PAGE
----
Helpful Java: Tutorial 1 – Hello Tester!

By Farvin Gonsalves | Java

May 11

Introduction

In this Java tutorial you will learn to install Java and Eclipse, create a project, write and run a simple test.

Download and install Java

If you don’t already have Java installed, you can download it from here. You need to download the JDK and then install it.

Download and install Eclipse

Using an IDE for development makes things easier for us.I will be using Eclipse since the community supporting Eclipse is quite large. You can download the latest version of Eclipse from here. Installing Eclipse is simple, here’s a link just in case.

Create your first project

When you open Eclipse, Eclipse will ask you to select a workspace, this is where eclipse will store the project files. If you’re not happy with the default option, browse to your desired location. 

Let’s create our first project. Click on File -> New -> Java Project

Enter a project name, I have used Helpful Java and Click Finish

Now let’s examine the folder structure

We will be writing code inside the src folder but first let's create a package. Packages are used to bundle a group of related classes together. Let’s create a package called tutorial1. To create a package, right click on the src folder -> select New -> Package

Name the package tutorial1. Click on Finish.

Creating your first test

Programming in Java is done using an Object Oriented(OO) approach. All the code is written inside a class. Classes have variables and methods that allow operations. To create a test case in Java, we need to create a JUnit class. JUnit is a unit testing library that makes it easy to write unit tests.

Right click on the tutorial1 package -> New -> Junit Test Case​


Enter the Name as MyFirstTest and click on Finish. (If you see a popup about JUnit 4 not being in the build path, click OK)

​The name of any class should always start with a capital letter and conventionally CamelCase is followed. JUnit test classes should also have the word Test either in the beginning or end of the class name

Now Eclipse will create the JUnit Class with some code in it. Let us go through it.

package tutorial1;

The first line package tutorial1; means that this class belongs to the tutorial1 package.

import static org.junit.Assert.*;

import org.junit.Test;

The import statements allow us to use methods from different classes. The classes are Assert and Test.

public class MyFirstTest

public means that this class can be accessed by any other class, class is the keyword used when creating a class, MyFirstTest is the name of the class and the curly brackets {} mark the body and scope of the class

@Test

The Test annotation tells JUnit that the public void method to which it is attached can be run as a test case.

public void test()

This is the test method declaration where public means this method can be accessed by other classes, void means this method doesn’t return anything and test() is the name of the method. Method names are followed by () parentheses.

fail("Not yet implemented");

Eclipse has filled in some code for us in this test case. fail is a method that will always fail this test when run.

Run the test

Let’s run the test to see what happens. Right click anywhere in the class and select Run As and click on JUnit Test.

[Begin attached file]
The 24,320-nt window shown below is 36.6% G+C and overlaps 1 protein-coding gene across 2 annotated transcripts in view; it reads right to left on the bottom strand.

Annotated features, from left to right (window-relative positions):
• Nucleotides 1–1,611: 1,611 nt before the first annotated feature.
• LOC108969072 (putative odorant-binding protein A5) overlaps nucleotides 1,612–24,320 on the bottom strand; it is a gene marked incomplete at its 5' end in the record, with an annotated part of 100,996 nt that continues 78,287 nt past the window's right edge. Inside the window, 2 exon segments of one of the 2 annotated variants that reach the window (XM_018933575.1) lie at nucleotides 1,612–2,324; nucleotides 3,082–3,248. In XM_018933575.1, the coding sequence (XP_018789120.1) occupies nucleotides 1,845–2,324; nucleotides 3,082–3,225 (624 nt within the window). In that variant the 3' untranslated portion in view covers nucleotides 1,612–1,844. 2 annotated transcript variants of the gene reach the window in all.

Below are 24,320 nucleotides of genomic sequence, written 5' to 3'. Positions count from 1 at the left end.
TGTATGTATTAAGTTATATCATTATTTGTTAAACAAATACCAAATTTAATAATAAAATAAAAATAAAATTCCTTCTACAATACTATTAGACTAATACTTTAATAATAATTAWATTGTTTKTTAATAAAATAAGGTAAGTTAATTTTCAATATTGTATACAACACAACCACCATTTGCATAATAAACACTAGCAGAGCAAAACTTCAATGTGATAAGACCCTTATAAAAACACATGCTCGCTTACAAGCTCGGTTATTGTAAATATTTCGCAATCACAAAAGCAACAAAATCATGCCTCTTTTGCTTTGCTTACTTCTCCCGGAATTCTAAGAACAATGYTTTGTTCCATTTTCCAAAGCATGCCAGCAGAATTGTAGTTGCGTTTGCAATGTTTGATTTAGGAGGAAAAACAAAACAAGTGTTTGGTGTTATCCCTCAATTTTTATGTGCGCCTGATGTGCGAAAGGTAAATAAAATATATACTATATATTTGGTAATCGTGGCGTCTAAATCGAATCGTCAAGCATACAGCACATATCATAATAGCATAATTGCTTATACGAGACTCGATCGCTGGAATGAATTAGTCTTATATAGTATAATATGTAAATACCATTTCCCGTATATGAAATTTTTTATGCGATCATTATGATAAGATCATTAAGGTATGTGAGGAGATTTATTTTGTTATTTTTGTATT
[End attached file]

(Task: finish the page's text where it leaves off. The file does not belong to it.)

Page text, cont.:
You should see a red bar. The test has failed.

Writing your first test case

We want to test that a message says “Hello Tester”. So first let’s change the name of the test from test() to messageIsHelloTester(). Do notice method names start with first word in small caps and conventionally camelCase is followed.

Next delete the fail("Not yet implemented"); statement and type this instead

String message = "Hello Tester";

assertEquals("Message is Hello Tester", "Hello Tester", message);

Your code should look like this:​

Click on the save button and run the test (right click -> Run As -> JUnit Test). You should see a green bar. The test has passed.

Now let’s go through the code that we’ve written:

String message = "Hello Tester";

String is a data type which stores a string of characters, message is a variable name of type String which is used to store a string, and “Hello World” is the string that is stored in message.

assertEquals("Message is Hello Tester", "Hello Tester", message);

assertEquals() is a method that takes 3 parameters: message, expected result and actual result. This method checks if the expected result is equal to the actual result and displays the message if it fails.

Play Time

Now that we’ve gone through the concepts, let’s play around with the code.

Change the line String message = “Hello Tester”; to String message = “HelloTester”;

Save and Run the test. Did the test pass? I don’t think so.


Now try making this test pass without reverting our new change. (Hint: You need to change something in assertEquals("Message is Hello Tester", "Hello Tester", message);


Were you able to get the green bar? If you did, well done! If not, don’t worry, here’s the change:

assertEquals("Message is Hello Tester", "HelloTester", message);


This concludes tutorial 1 of the Helpful Java Series. We have gone through quite a lot in this tutorial. If you haven’t understood something or are having trouble with anything regarding this tutorial, please leave a comment. Your feedback is appreciated.

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About the Author

Hi, I’m Farvin Gonsalves. I’m a test analyst at Planit Software Testing, UK. I’ve been a tester for more than a year now and I want to continue learning and share my experiences with you.

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(1) comment

Nidhi May 11, 2017

Thanks for information covered on the topic ,very helpful to start with Junit .

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